The function reorder reorders the levels of a factor based on the values of a second variable, using a function applied to the second variable. In the example below, we create a factor which has three levels a, b or c. The 2nd argument n will a random normal vector of 10 values. We then reorder the levels of a depending on the sum of values in n which correspond to each level of a.

set.seed(123)
x <- factor(sample(letters[1:3], 10, replace = TRUE),
levels = c("a", "b", "c"), ordered = TRUE)
x
##  [1] c c c b c b b b c a
## Levels: a < b < c
n <- rnorm(10)
n
##  [1]  1.7150650  0.4609162 -1.2650612 -0.6868529 -0.4456620  1.2240818
##  [7]  0.3598138  0.4007715  0.1106827 -0.5558411
y <- reorder(x, n, FUN = sum)
y
##  [1] c c c b c b b b c a
## attr(,"scores")
##          a          b          c
## -0.5558411  1.2978142  0.5759407
## Levels: a < c < b

The function relevel is used to order the levels of an unordered factor so that a reference level comes first and the remaining are moved down. Note that it can only be applied to an unordered factor.

set.seed(123)
x <- factor(sample(letters[1:3], 10, replace = TRUE),
levels = c("a", "b", "c"))
x
##  [1] c c c b c b b b c a
## Levels: a b c
x <- relevel(x, "b")
x
##  [1] c c c b c b b b c a
## Levels: b a c

cut is used to convert a numeric variable into a factor by dividing it into intervals and coding the values of the variable depending on the level which it falls. By default, the left side of the interval is an open interval.

x <- rnorm(10)
x
##  [1]  1.7150650  0.4609162 -1.2650612 -0.6868529 -0.4456620  1.2240818
##  [7]  0.3598138  0.4007715  0.1106827 -0.5558411
cut(x, breaks = c(-Inf, 0.2, 0.5, 0.8, Inf))
##  [1] (0.8, Inf] (0.2,0.5]  (-Inf,0.2] (-Inf,0.2] (-Inf,0.2] (0.8, Inf]
##  [7] (0.2,0.5]  (0.2,0.5]  (-Inf,0.2] (-Inf,0.2]
## Levels: (-Inf,0.2] (0.2,0.5] (0.5,0.8] (0.8, Inf]
cut(x, breaks = c(-Inf, 0.2, 0.5, 0.8, Inf), labels = c("A", "B", "C", "D"))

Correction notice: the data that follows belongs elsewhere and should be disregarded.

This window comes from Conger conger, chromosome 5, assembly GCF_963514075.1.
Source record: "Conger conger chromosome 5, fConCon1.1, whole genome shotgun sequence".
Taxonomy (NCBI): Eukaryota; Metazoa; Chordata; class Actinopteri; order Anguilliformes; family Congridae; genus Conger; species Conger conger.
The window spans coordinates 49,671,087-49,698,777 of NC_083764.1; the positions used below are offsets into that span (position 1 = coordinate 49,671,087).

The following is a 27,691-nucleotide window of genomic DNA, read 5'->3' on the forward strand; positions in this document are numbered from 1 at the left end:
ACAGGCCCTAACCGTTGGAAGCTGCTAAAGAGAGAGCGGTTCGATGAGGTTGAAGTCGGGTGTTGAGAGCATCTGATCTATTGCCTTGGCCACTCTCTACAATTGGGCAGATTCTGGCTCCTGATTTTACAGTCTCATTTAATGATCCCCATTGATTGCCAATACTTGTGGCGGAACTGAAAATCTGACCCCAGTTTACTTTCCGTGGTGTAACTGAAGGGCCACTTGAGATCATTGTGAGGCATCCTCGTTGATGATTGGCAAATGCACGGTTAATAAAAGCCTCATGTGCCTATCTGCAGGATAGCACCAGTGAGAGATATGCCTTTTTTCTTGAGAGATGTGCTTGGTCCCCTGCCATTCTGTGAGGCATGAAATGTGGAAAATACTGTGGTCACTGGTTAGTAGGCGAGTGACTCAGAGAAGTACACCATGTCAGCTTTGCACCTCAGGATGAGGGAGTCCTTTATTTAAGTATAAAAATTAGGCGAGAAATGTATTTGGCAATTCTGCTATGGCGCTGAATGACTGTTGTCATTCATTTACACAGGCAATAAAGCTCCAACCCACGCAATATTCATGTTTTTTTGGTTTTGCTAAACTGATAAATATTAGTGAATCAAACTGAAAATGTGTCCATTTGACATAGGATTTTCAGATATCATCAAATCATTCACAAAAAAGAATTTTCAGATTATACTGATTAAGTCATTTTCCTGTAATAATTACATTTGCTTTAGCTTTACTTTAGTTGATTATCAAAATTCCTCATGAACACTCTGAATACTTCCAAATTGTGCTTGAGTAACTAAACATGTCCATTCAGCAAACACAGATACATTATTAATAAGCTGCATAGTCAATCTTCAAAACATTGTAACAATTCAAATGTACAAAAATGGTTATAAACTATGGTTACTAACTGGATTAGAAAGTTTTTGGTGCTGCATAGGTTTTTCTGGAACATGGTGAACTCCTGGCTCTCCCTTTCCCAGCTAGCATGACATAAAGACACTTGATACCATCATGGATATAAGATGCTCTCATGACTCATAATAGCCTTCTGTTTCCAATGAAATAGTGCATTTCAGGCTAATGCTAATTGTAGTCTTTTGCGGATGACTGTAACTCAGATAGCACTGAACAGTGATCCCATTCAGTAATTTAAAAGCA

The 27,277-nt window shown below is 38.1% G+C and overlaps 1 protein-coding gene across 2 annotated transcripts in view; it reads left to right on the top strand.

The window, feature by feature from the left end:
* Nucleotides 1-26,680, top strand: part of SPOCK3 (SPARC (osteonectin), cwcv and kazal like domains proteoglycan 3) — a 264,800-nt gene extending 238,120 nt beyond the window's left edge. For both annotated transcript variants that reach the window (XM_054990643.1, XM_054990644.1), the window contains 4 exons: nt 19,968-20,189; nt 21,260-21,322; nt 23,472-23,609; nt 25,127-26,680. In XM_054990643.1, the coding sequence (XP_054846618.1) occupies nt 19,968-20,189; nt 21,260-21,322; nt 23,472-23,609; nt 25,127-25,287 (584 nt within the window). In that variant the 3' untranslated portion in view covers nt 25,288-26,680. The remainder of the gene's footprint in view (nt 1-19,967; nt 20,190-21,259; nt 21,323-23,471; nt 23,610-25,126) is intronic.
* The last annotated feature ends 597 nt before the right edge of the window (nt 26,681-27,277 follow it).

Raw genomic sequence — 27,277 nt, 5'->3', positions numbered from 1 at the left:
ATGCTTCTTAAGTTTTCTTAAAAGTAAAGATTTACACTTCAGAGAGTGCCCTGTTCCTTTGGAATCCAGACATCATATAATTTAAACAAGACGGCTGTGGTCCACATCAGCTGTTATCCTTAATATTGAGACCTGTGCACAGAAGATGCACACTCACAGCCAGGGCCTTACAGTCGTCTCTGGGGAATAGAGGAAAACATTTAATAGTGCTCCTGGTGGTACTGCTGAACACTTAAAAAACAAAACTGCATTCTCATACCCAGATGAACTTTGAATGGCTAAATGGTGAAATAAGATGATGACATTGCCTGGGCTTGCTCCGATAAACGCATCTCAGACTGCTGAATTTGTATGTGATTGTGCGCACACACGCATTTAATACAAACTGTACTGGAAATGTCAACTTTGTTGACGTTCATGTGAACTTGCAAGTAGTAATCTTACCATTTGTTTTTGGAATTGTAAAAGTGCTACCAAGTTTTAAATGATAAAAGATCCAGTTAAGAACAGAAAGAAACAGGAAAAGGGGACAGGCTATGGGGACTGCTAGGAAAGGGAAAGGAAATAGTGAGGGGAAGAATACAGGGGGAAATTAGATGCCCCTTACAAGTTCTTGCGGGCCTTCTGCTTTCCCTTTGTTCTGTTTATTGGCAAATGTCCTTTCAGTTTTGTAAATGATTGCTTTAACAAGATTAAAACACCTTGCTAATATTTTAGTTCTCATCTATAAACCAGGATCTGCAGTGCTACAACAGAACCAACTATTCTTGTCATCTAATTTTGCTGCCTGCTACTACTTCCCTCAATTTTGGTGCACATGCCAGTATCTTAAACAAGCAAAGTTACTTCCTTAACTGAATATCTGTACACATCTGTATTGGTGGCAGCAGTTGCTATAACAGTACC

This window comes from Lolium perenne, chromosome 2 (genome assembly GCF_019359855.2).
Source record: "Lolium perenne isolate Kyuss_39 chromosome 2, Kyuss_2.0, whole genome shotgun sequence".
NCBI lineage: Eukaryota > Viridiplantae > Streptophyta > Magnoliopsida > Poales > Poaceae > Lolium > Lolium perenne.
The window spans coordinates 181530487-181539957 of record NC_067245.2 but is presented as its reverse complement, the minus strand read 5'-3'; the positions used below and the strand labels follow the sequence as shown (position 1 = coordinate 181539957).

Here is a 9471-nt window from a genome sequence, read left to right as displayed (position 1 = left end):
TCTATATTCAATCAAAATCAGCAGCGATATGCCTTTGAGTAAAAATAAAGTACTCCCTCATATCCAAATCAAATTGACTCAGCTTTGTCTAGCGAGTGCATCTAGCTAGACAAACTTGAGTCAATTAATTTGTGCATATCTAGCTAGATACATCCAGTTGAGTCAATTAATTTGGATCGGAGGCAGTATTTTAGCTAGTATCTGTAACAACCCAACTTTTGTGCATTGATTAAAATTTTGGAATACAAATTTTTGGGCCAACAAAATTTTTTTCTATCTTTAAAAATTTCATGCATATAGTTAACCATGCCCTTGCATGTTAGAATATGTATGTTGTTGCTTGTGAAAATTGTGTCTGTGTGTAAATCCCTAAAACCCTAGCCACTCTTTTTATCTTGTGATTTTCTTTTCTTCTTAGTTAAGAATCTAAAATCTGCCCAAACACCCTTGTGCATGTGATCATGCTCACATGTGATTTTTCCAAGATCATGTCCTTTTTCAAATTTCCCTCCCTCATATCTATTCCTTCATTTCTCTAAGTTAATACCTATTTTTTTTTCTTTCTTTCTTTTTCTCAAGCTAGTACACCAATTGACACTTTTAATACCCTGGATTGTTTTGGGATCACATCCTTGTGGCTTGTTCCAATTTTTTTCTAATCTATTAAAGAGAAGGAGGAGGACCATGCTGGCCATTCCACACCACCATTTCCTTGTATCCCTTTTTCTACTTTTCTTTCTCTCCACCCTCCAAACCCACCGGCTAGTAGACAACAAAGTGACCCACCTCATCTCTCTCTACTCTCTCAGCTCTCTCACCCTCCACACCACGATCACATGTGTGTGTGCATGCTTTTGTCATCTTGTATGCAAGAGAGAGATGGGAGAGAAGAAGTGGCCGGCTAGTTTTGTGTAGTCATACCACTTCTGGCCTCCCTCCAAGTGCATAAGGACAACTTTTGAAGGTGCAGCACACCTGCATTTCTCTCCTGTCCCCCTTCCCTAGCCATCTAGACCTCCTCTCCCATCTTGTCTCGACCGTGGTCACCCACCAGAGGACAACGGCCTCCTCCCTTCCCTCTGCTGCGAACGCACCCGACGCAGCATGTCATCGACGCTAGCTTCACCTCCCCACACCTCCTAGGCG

##  [1] D B A A A D B B A A
## Levels: A B C D
cut(x, breaks = c(-Inf, 0.2, 0.5, 0.8, Inf), labels = c("A", "B", "C", "D"),
include.lowest = TRUE)
##  [1] D B A A A D B B A A
## Levels: A B C D

findInterval is used to find the indices of a numeric variable in a set of intervals. In the example below, we take 10 random numbers from -100 to 100 and find which interval they lie in. The intervals are determined by the 2nd argument and are [-Inf, 0], [0, 5) and so on.

x <- sample(-100:100, 10)
x
##  [1]  36  63 -23 -20 -58   2  16 -25  42 -69
findInterval(x, c(-Inf, 0, 5, 10, 80, Inf))
##  [1] 4 4 1 1 1 2 4 1 4 1
findInterval(x, c(-Inf, 0, 5, 10, 80, Inf), left.open = TRUE)
##  [1] 4 4 1 1 1 2 4 1 4 1

interaction is used to find the interaction of two or more factors. By default, the . character is used to construct the new level names. It can be modified using the sep argument to interaction.

f1 <- factor(sample(letters[1:2], 10, replace = TRUE),
levels = c("a", "b"))
f2 <- factor(sample(letters[25:26], 10, replace = TRUE),
levels = c("y", "z"))
interaction(f1, f2)
##  [1] b.y a.y a.y a.z a.z b.y a.z a.y b.y a.z
## Levels: a.y b.y a.z b.z
interaction(f1, f2, sep = "|")
##  [1] b|y a|y a|y a|z a|z b|y a|z a|y b|y a|z
## Levels: a|y b|y a|z b|z

The next set of functions described in this chapter in the book pertain to statistics. We will be covering them in a separate article. In this article, we continue looking at functions which relate to working with R.

The function ls returns the names of objects, in a specified environment, as a character string. In the example below, it lists all the variables and functions we have defined till now. Inside a function, it returns the name of the function’s local variables.

ls()
## [1] "bnames"    "f1"        "f2"        "mydates"   "mydates_c" "n"
## [7] "x"         "y"
f <- function(x, y) {
print(ls())
(x + y) ^ (x - y)
}
f(2, 3)
## [1] "x" "y"
## [1] 0.2